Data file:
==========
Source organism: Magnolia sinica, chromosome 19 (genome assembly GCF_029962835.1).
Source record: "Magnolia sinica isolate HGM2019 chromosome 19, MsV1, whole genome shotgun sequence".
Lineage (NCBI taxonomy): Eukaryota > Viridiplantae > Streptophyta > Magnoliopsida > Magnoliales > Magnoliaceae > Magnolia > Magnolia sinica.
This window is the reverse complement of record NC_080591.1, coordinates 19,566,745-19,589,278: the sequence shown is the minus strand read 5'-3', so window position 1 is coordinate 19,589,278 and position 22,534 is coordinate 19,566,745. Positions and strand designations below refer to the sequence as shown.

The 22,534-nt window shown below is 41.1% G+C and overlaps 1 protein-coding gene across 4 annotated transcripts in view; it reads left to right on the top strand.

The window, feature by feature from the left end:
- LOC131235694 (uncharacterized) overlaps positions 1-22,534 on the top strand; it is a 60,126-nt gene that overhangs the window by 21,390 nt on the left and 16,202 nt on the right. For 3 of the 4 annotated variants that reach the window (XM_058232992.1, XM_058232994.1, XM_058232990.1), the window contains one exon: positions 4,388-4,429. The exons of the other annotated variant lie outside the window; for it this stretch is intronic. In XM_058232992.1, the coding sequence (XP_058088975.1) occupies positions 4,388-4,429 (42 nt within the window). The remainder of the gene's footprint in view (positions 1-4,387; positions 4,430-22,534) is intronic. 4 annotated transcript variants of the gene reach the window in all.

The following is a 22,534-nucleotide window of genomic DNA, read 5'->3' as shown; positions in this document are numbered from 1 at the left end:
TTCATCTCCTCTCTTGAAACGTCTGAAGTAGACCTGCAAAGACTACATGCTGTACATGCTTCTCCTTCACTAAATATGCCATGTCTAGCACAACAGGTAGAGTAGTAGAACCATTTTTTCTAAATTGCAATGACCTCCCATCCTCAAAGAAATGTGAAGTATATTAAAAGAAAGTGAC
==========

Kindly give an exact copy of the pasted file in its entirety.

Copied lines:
Source organism: Magnolia sinica, chromosome 19 (genome assembly GCF_029962835.1).
Source record: "Magnolia sinica isolate HGM2019 chromosome 19, MsV1, whole genome shotgun sequence".
Lineage (NCBI taxonomy): Eukaryota > Viridiplantae > Streptophyta > Magnoliopsida > Magnoliales > Magnoliaceae > Magnolia > Magnolia sinica.
This window is the reverse complement of record NC_080591.1, coordinates 19,566,745-19,589,278: the sequence shown is the minus strand read 5'-3', so window position 1 is coordinate 19,589,278 and position 22,534 is coordinate 19,566,745. Positions and strand designations below refer to the sequence as shown.

The 22,534-nt window shown below is 41.1% G+C and overlaps 1 protein-coding gene across 4 annotated transcripts in view; it reads left to right on the top strand.

The window, feature by feature from the left end:
- LOC131235694 (uncharacterized) overlaps positions 1-22,534 on the top strand; it is a 60,126-nt gene that overhangs the window by 21,390 nt on the left and 16,202 nt on the right. For 3 of the 4 annotated variants that reach the window (XM_058232992.1, XM_058232994.1, XM_058232990.1), the window contains one exon: positions 4,388-4,429. The exons of the other annotated variant lie outside the window; for it this stretch is intronic. In XM_058232992.1, the coding sequence (XP_058088975.1) occupies positions 4,388-4,429 (42 nt within the window). The remainder of the gene's footprint in view (positions 1-4,387; positions 4,430-22,534) is intronic. 4 annotated transcript variants of the gene reach the window in all.

The following is a 22,534-nucleotide window of genomic DNA, read 5'->3' as shown; positions in this document are numbered from 1 at the left end:
TTCATCTCCTCTCTTGAAACGTCTGAAGTAGACCTGCAAAGACTACATGCTGTACATGCTTCTCCTTCACTAAATATGCCATGTCTAGCACAACAGGTAGAGTAGTAGAACCATTTTTTCTAAATTGCAATGACCTCCCATCCTCAAAGAAATGTGAAGTATATTAAAAGAAAGTGAC